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Tuesday, 11 September 2018
Page: 6094

Senator McKIM (Tasmania) (19:04): I move Greens amendment (1) on sheet 8491:

(1) Schedule 1, page 4 (after line 2), at the end of the Schedule, add:

12 After subsection 328 -180(5)


Assets costing less than $30,000—assets relating to energy efficiency or clean energy

(5A) Paragraph 328-180(1) (b) of the IncomeTaxAssessmentAct1997applies to a depreciating asset as if a reference in that paragraph to $1,000 were a reference to $30,000, if:

(a) you first acquired the asset at or after the 2015 budget time; and

(b) you first use the asset, or have it installed ready for use, for a taxable purpose after 30 June 2018; and

(c) you first use the asset, or have it installed ready for use, in connection with:

   (i) investing in energy efficiency;

   (ii) reducing your use of fossil fuels; or

(iii) fuel switching from gas to electricity.

(5B) Paragraph 328-180(2) (a) or (3) (a) of the IncomeTaxAssessmentAct1997applies to an amount included in the second element of the cost of an asset as if a reference in that paragraph to $1,000 were a reference to $30,000, if:

(a) the amount is so included at any time after 30 June 2018; and

(b) paragraph (5A) (c) of this section applies to the asset.

As I outlined during my second reading speech, this is an amendment that would encourage small businesses to invest in energy efficiency, to invest in reducing their use of fossil fuels and in fuel switching from gas to electricity. This would create a new write-off scheme with a $30,000 expenditure limit to be available only to small businesses who invested that money in a way that fit the criteria I just outlined.

Before I resume my seat, there is a brief opportunity here for me, because it is relevant to this amendment, to respond to some of the comments that Senator Seselja made when he was summing up on the second reading speech. It's worth pointing out to Senator Seselja—who I am confident to assert is not an expert in Tasmanian politics or else he wouldn't have made the comments that he did—that Tasmania does have the most export exposed economy out of any state in Australia. That would be surprising to some because, intuitively, many people, I'm sure, would think that Western Australia had the most export exposed economy, given the quantity of its mineral resources. But anyone who thinks that would be wrong. Tasmania has the most export exposed economy in the country. That's as a result of not only significant exports of minerals and other resources that are mined or dug up or chopped down in Tasmania but also because tourism is, in effect, an export industry. Certainly, in the way that export accounts are conducted, it is regarded as an export industry.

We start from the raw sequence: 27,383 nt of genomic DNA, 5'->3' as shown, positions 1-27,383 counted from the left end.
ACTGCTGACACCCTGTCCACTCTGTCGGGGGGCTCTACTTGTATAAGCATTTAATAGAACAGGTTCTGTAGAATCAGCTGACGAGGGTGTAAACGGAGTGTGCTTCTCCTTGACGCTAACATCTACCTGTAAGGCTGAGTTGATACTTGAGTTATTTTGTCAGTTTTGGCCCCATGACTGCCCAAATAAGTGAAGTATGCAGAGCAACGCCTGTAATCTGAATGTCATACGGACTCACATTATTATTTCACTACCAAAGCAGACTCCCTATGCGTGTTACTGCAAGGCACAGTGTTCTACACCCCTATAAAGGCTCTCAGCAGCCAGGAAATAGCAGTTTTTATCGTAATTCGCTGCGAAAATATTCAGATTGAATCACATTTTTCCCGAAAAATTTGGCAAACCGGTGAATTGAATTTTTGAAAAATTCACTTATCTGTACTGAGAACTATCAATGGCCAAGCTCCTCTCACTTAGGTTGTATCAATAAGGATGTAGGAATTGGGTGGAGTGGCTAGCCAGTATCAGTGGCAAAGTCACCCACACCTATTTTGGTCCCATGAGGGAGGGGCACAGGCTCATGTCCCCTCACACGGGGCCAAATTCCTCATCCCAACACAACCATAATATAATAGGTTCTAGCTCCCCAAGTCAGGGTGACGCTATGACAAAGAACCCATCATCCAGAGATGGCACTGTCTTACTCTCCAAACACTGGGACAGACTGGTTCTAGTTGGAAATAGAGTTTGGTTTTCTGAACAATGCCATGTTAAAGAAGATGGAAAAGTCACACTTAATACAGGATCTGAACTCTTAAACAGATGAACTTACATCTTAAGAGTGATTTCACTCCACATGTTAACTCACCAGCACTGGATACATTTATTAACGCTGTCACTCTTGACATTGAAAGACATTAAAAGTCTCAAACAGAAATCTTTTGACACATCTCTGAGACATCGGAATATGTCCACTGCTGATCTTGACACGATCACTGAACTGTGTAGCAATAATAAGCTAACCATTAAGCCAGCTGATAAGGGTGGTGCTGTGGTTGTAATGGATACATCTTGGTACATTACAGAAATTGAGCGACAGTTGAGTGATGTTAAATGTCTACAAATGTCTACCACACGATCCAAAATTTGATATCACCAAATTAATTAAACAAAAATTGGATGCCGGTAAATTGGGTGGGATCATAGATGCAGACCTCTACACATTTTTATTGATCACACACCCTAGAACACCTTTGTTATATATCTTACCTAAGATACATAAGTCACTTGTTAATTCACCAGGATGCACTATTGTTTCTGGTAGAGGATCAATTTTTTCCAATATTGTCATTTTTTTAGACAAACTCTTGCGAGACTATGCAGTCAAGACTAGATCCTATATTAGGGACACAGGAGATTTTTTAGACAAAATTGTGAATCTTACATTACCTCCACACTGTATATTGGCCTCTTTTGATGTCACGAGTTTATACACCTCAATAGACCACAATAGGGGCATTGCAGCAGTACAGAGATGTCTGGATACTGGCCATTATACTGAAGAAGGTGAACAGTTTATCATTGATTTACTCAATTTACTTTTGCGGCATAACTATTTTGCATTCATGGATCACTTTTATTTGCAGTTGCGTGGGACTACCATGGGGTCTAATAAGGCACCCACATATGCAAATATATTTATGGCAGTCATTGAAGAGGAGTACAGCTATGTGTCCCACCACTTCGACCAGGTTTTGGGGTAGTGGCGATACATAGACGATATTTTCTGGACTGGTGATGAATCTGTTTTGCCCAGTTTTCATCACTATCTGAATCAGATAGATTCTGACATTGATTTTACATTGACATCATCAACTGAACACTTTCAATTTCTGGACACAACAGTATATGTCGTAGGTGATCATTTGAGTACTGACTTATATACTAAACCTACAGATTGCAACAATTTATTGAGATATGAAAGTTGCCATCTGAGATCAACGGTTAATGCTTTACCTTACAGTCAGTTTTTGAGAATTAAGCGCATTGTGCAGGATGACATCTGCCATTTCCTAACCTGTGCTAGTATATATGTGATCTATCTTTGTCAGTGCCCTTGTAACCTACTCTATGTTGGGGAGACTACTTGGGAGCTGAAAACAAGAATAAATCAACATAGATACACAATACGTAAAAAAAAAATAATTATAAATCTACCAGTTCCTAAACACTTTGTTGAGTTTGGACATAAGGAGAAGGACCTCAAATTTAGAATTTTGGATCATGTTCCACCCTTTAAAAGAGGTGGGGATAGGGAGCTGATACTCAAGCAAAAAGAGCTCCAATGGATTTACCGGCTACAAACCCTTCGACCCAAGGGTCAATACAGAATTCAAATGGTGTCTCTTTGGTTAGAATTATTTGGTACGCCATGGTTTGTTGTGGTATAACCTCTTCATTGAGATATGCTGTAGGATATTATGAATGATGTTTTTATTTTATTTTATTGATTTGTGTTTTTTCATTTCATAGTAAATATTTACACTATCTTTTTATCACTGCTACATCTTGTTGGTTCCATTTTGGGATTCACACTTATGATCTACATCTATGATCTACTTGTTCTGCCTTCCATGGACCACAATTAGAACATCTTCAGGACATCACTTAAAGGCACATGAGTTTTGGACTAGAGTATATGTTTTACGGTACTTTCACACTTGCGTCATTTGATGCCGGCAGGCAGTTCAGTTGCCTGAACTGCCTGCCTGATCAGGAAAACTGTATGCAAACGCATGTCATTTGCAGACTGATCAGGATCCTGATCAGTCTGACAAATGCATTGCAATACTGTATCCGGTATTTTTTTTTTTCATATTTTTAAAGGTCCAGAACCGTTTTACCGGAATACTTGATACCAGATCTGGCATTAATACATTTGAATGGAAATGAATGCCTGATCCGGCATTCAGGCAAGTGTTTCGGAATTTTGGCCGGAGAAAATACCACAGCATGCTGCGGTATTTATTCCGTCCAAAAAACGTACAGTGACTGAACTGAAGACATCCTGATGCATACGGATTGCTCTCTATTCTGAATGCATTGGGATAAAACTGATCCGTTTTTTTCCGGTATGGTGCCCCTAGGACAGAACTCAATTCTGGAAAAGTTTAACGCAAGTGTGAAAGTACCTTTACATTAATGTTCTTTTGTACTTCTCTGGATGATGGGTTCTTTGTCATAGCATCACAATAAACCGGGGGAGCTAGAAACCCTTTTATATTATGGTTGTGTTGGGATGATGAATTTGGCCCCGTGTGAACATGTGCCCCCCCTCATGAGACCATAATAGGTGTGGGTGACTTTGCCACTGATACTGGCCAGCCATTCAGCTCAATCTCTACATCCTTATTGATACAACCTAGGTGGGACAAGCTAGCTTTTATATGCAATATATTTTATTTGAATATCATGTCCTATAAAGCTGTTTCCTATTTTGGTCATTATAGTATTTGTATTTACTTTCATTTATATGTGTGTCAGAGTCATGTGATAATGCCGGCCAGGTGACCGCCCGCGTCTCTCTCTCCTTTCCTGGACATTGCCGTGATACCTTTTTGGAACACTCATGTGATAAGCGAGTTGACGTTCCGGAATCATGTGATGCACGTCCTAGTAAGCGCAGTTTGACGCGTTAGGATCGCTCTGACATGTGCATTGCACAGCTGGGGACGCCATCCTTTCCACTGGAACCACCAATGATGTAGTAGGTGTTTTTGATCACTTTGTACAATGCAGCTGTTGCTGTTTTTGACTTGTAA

When you think about that, and you think about the fact that during the four years of the Labor-Green government that I was a part of in Tasmania, the Australian dollar sat at or above parity with the US dollar, you'll begin to understand some of the challenges that faced Tasmania at the time. It's worth pointing out that since the Hodgman Liberal government came to power in 2014, in Tasmania, within three months of them coming to power the Australian dollar had dropped about 30 per cent relative to the US dollar and has sat around the 70c mark, or perhaps at times slightly over, during the entire time of the Hodgman Liberal government. And as everyone, I'm sure, in this place would understand, when the Australian dollar is so high it is places and states that are highly export exposed that struggle more than those that are not so export exposed.